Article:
In the podcast, the presenter starts by pointing out that the City of London Police is partly funded by banks. If the presenter means that banks DIRECTLY fund the City of London Police, I beg leave to doubt it, frankly, and I want to hear her evidence. I suspect, though, that she is referring to the fact that they are funded by their local authority, the City of London Corporation, which derives a large part of its income from banks located in the Square Mile. But that's ridiculous. We could claim that all police forces are part funded by banks - after all, banks, like all businesses, pay business rates which are distributed to all local authorities under the block grant system. That doesn't mean that banks influence the conduct of the police.

She also ignores the fact that although the police investigate crimes and recommend cases for prosecution, it is the Crown Prosecution Service (CPS) that decides whether there is sufficient evidence to proceed and puts the case together. They do get it wrong - as the Harry Redknapp case shows. But does that mean they, and the police,  are corrupt? Well, according to Richard Murphy of Tax Research, it does.

When interviewed by the presenter, Richard Murphy remarked that "it strikes of, frankly, a police authority seeking to get headline news for itself to distract from the fact that it isn't prosecuting in the City of London. Harry Redknapp was found not guilty, but they didn't bring the right charge. And that has put back the whole process of tackling those who do use tax havens, because it's seen, bluntly, he got away with it."

And later on, Murphy goes on to suggest that the City of London Police is not prosecuting the right people, even though in his view there was more to the Redknapp case than came up in court. I find this a bit odd. If he thinks that Redknapp was actually doing something nefarious but was acquitted because the City of London Police didn't investigate it properly, how can he then claim that the City of London Police is not prosecuting the right people? Incompetent they may be, but a prosecution is still a prosecution.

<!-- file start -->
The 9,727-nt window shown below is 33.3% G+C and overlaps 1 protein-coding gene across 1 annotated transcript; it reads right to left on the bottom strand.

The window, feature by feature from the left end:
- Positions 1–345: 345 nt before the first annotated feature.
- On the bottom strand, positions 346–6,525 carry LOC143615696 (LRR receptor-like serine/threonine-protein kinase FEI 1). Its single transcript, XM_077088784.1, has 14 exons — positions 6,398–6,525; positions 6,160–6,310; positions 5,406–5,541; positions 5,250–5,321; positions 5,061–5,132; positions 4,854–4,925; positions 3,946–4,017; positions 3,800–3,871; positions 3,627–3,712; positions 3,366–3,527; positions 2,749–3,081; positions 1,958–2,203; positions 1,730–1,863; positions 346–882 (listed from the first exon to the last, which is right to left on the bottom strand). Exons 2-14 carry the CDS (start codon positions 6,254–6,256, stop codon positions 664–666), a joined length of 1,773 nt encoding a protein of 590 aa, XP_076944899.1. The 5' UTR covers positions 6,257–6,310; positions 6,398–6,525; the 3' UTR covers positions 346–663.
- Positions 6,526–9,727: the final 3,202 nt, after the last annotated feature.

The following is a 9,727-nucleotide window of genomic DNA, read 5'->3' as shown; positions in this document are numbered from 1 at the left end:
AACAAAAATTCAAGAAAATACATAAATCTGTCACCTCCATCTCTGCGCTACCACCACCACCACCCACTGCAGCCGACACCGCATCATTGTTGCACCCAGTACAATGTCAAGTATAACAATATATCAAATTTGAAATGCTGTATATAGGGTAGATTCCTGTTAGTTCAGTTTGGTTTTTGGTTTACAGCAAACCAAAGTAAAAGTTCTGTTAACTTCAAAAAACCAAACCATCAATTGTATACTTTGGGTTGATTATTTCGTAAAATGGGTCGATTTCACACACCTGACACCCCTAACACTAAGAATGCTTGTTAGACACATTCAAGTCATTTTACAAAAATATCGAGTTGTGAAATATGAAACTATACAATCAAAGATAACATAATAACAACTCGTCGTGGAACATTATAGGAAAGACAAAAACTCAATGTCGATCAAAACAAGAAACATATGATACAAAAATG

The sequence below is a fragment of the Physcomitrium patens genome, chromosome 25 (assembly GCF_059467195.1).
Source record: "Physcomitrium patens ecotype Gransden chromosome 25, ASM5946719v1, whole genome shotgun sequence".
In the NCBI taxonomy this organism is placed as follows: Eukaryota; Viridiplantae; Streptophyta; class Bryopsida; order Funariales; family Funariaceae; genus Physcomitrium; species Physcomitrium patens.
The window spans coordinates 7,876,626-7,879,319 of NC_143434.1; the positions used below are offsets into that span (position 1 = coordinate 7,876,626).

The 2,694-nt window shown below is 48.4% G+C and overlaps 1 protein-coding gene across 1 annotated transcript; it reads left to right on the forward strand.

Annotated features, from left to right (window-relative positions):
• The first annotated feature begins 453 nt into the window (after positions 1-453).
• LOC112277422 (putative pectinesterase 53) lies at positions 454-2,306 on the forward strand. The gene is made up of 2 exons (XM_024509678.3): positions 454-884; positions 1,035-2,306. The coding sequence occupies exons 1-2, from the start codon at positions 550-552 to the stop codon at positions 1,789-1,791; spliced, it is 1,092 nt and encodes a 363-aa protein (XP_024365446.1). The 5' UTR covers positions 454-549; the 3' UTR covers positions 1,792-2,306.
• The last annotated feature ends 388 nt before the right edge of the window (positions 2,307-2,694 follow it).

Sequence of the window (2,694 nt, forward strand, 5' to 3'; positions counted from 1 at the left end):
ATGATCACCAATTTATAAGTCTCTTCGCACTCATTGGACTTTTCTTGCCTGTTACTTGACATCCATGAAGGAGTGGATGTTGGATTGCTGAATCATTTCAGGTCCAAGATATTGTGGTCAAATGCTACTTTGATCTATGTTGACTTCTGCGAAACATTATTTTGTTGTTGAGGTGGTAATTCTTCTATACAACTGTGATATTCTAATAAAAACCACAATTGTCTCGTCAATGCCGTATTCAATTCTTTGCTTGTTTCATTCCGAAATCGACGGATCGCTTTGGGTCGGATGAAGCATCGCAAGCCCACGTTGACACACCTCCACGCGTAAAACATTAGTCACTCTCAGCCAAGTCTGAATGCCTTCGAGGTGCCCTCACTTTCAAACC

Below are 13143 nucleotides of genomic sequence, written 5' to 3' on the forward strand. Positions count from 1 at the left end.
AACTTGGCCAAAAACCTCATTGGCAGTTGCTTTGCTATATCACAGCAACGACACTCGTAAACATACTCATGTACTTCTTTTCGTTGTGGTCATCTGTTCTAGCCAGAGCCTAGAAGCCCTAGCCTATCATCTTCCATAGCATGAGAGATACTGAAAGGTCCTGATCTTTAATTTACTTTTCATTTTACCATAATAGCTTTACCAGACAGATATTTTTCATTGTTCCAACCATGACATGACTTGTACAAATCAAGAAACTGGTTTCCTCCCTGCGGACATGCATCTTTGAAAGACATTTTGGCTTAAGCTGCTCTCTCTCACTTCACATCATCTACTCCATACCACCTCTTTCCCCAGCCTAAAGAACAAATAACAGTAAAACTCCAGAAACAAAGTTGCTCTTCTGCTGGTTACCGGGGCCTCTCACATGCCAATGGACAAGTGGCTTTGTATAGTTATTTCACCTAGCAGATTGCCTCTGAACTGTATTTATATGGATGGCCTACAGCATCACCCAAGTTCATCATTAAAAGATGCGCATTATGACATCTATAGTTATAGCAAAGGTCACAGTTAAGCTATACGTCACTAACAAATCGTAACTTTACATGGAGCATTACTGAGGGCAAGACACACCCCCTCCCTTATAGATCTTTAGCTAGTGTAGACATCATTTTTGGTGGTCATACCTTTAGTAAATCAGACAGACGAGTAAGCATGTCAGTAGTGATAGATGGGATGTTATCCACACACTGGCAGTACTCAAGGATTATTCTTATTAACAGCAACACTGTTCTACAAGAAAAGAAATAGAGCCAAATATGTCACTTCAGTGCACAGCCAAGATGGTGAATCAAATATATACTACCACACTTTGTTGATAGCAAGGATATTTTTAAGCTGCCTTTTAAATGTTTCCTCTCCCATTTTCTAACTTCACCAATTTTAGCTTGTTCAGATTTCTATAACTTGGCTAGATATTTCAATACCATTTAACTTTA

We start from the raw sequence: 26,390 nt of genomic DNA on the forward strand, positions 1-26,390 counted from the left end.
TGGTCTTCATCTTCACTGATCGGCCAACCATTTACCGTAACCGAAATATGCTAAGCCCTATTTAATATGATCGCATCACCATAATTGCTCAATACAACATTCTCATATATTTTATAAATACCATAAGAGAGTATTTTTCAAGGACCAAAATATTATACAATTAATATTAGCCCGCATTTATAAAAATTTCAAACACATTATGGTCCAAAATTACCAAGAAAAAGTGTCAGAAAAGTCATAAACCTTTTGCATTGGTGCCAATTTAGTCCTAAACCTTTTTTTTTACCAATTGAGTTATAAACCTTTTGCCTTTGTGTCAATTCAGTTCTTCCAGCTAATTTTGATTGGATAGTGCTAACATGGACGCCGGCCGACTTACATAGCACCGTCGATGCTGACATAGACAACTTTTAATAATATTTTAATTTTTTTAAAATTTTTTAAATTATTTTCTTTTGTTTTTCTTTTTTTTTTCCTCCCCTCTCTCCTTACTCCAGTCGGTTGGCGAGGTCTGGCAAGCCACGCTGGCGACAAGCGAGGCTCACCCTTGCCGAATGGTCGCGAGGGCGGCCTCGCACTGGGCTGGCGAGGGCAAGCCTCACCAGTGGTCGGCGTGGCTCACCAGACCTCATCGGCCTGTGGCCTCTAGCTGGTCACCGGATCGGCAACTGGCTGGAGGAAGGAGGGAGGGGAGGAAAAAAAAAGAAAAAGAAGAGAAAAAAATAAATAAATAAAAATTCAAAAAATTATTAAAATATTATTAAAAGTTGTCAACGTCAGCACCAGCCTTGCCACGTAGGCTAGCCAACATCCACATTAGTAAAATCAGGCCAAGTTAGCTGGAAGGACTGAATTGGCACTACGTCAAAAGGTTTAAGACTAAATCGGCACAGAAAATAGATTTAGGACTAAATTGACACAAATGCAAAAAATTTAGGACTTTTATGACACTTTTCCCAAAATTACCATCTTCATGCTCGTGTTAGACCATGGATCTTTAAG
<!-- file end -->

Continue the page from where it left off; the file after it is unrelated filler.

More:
Anyway, according to Murphy, Redknapp is actually guilty, even though the court has acquitted him. And that acquittal apparently is because the City of London Police only prosecuted him as a smokescreen, so to ensure he didn't end up in clink they brought a charge against him that they knew wouldn't stick. And the CPS are either complete dimwits or involved in the scam themselves. Blimey.

Actually, this is a very serious allegation. If true, it is corruption at the highest level in the City of London Police Force and possibly also in the Crown Prosecution Service. I hope, for their sake, that Tax Justice and Richard Murphy have evidence to support these claims. If they have, then they must - in the interests of rooting out corruption in our justice system - submit their evidence to the Justice Secretary and to the Police Independent Complaints Commission. If they have not, then they are once again in serious danger of legal action against them for libel and misrepresentation. Making unsupported allegations against the police and the legal system is unacceptable. They should either put up, or shut up.

3. Bankers' bonuses are a way of avoiding tax

I'm tempted to say "oh no, not this old chestnut again". But let's actually deal with the points made in the podcast.

Richard Murphy claims the following as evidence that bankers' bonuses avoid tax:

- Banks pay bonuses from untaxed income, which reduces their corporation tax bill. Murphy describes this variously as a "subsidy" and "tax relief". It is neither of these. It is simply an operating expense. All employee remuneration, including bonuses, is legitimate business expense and is therefore deducted from operating profits before tax. This is UK tax law as it applies to all companies, not just banks. I don't really see why there should be one tax law for banks and another law for all other companies.

- If bonuses are paid in shares, they suffer Capital Gains Tax instead of income tax, which is likely to be a lower rate (18-28% instead of 20-50%). This is true - when the shares are sold. But most bonuses paid in shares have restrictions that prevent share sale for a period time, or have embedded options which means they only "trigger" when the share price is high enough. In this way the employee takes a personal stake in the future success of the company: if the company goes bust, the employee gets nothing. And all dividends received on those shares are taxed at the employee's highest rate, probably 50%. I really can't see why this should be regarded even as tax avoidance, and it certainly isn't tax evasion.